I used to “collect” (cough cough) books. I bought new and used books like I was stocking a library. I collected cookbooks – loving old cookbooks! I collected birth books and kids’ books. I have a phenomenal collection of vintage lesbian books (from the 60’s and 70’s) that were given to me by another bibliophile. I couldn’t get rid of books for anything. And then, when I had over 3000, my house was a hot mess and it was time to start purging. I could only let them go if I found them good homes; used bookstores were not an option. Once I started giving them away, I began to feel less clingy. Over the years, I have hoarded, then purged thousands of books. I am in a purging place.

I gave away all but the oldest midwifery/nursing texts to a bibliophile former client who wants to be a midwife in the distant future, took the vintage cookbooks to the used bookstore where the owners drooled over the books. I knew they would be well-loved. My son-out-law is going to sell the dyke books on eBay for me.

And then there’s Disney.

When I gathered all my own Disney paraphernalia (memorabilia!) together, it filled a large plastic box thingie. Hopefully, it’s being sold on eBay as we speak. Dozens of pins and buttons, watches… do I have watches! I have 6 for sale and at least 10 more that I wore within an inch of their lives. While that certainly isn’t a huge collection, how many watches does one wrist need?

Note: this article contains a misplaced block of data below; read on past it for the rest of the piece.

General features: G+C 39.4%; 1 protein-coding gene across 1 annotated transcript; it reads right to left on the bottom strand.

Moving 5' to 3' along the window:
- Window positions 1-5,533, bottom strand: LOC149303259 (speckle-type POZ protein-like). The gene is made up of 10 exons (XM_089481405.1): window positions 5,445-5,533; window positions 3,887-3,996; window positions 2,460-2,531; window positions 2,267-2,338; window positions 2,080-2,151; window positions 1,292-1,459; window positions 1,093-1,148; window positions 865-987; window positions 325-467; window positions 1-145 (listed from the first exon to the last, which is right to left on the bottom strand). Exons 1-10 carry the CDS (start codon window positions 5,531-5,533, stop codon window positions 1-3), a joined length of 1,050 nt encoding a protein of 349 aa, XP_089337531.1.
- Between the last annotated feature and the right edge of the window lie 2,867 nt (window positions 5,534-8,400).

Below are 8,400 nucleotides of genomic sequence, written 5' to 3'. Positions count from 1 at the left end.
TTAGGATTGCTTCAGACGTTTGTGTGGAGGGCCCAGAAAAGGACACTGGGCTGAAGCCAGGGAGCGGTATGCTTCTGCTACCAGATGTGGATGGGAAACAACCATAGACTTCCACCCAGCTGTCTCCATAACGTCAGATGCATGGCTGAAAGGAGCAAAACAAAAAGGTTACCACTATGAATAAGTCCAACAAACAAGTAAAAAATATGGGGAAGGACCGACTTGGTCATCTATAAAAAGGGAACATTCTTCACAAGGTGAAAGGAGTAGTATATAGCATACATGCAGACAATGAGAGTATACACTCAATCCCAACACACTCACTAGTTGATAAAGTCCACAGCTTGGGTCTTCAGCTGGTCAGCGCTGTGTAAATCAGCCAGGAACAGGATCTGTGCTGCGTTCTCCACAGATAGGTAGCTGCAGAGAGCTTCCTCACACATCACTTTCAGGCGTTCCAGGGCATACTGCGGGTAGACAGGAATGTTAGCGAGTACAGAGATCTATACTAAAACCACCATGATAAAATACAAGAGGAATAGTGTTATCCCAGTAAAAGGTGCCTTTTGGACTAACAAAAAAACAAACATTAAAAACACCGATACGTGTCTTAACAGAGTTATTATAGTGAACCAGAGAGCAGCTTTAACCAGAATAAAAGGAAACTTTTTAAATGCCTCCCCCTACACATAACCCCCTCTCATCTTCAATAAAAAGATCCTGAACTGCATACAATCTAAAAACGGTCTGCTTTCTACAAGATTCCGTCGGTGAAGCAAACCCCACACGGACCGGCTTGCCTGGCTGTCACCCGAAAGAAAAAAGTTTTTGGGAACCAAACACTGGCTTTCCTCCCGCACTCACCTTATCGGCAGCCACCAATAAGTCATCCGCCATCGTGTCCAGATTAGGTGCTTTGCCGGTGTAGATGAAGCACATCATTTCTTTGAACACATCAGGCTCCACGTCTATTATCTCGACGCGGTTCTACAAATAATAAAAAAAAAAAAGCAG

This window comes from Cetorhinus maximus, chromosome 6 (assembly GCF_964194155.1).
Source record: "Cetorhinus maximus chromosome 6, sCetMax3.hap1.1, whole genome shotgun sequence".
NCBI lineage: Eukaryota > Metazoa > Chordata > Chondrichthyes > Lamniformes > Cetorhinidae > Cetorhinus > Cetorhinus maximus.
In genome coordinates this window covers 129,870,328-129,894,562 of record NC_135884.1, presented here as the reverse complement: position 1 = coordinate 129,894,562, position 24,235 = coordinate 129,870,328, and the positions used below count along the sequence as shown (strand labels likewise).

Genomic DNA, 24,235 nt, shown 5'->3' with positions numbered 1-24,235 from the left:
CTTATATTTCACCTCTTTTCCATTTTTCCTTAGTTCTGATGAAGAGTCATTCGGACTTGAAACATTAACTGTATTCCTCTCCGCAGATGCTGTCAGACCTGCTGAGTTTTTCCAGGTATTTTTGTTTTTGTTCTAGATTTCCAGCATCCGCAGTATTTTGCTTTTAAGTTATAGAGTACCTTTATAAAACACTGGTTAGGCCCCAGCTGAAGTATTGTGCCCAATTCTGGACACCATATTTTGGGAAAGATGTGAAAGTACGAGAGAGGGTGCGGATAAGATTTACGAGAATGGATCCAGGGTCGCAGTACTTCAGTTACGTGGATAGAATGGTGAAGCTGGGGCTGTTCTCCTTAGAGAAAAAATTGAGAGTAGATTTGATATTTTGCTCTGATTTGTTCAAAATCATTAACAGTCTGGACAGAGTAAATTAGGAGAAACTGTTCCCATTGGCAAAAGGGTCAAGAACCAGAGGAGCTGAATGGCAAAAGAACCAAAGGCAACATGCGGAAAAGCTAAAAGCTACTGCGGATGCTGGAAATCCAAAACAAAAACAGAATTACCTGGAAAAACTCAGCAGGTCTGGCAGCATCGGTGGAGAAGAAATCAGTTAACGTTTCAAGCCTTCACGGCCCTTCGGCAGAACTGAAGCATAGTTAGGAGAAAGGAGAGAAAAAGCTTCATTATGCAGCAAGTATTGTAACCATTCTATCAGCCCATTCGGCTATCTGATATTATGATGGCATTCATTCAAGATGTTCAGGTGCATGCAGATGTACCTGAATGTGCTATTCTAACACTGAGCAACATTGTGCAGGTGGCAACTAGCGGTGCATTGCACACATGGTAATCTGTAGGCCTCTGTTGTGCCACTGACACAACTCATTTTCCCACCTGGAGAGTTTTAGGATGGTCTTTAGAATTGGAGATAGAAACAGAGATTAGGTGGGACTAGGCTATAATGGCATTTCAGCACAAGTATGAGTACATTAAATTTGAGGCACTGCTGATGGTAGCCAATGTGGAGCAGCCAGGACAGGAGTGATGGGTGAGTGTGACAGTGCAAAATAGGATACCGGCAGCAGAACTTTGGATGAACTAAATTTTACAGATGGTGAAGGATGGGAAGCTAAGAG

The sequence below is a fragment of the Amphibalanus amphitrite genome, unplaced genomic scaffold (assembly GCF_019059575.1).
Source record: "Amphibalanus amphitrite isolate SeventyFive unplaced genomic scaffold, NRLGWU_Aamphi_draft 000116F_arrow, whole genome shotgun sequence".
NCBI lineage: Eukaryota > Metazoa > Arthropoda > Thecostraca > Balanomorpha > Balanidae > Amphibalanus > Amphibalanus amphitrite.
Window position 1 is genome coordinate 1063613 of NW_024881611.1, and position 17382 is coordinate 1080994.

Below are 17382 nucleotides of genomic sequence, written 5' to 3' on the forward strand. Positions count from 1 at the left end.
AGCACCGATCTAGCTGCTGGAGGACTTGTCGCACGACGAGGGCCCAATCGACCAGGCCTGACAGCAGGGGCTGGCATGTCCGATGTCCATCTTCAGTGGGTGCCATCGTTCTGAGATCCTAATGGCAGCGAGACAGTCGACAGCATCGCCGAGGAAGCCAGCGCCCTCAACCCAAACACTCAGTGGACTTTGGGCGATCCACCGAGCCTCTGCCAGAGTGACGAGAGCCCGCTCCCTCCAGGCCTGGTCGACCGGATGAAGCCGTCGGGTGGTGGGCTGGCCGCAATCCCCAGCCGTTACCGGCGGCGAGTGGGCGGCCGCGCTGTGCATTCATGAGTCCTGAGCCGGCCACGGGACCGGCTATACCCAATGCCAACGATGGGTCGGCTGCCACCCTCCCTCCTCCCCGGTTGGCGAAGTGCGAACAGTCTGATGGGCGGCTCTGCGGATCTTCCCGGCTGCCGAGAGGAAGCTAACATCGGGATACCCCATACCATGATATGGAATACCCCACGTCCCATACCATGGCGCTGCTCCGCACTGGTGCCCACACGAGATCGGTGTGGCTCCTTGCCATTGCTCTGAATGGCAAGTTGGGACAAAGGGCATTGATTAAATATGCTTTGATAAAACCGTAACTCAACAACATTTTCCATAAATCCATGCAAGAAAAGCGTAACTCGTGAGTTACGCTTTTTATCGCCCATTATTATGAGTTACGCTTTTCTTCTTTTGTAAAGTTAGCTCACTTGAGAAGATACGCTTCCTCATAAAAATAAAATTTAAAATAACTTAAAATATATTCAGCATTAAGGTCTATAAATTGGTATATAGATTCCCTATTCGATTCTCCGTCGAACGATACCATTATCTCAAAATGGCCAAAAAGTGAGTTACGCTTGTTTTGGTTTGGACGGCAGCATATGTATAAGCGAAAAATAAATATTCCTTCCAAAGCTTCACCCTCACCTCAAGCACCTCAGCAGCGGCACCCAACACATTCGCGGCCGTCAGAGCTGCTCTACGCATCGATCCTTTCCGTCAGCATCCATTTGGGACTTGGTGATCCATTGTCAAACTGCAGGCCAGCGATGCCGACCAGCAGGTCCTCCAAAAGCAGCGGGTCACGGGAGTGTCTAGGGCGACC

I also have a pretty big collection of earrings, though I’ve given some to Aimee. I also purge those now, whereas I used to keep every pair, no matter what they looked like or if they’d lost their match. Why? I don’t know.

One of the things hoarders seem to say a lot is, “I want to keep it in case I need it in the future,” but it seems many are also compulsive shoppers and could buy what they need when they need it! One girl kept every piece of homework she’d had since junior high. She was in college! She said she might need those papers she wrote, use the references. But, for goodness sake, there’s the Internet! It isn’t like we have to schlep to the library anymore; at least for most mundane papers.

There are hoarders in my life. Family members have family members whose houses are so filled with eBay items they can’t even pee without moving the tv off the toilet. That is just so sad. Mostly because they can’t even see anything wrong with it.

I wonder if hoarding is a throw-back to an earlier time when it was imperative to grab and keep food for our survival. Instead of hoarding food, “things” get hoarded… in case it’s an empty winter.

As I continue purging things from my life, I find deeper and deeper thoughts and activities to spend my time and energy on. When I see a beautiful Disney watch I’d like, I put it on, but take it right off and hand it back to the salesperson. If I want something in a store, I’ll sometimes carry it around during the whole shopping trip and then give it to the checker as something to put back. By the time I’ve gotten to the cash register, I am done wanting it.

I go to Barnes & Noble and read books now that I want. Or I read the synopsis on the Net and decide then if I want to own it. I should go to the library more.

I think once I’m done watching all the episodes of Clean House, I will have abandoned the voyeuristic, judgmental part of why I watch. And then I can move on to another show.

I wonder what it will be?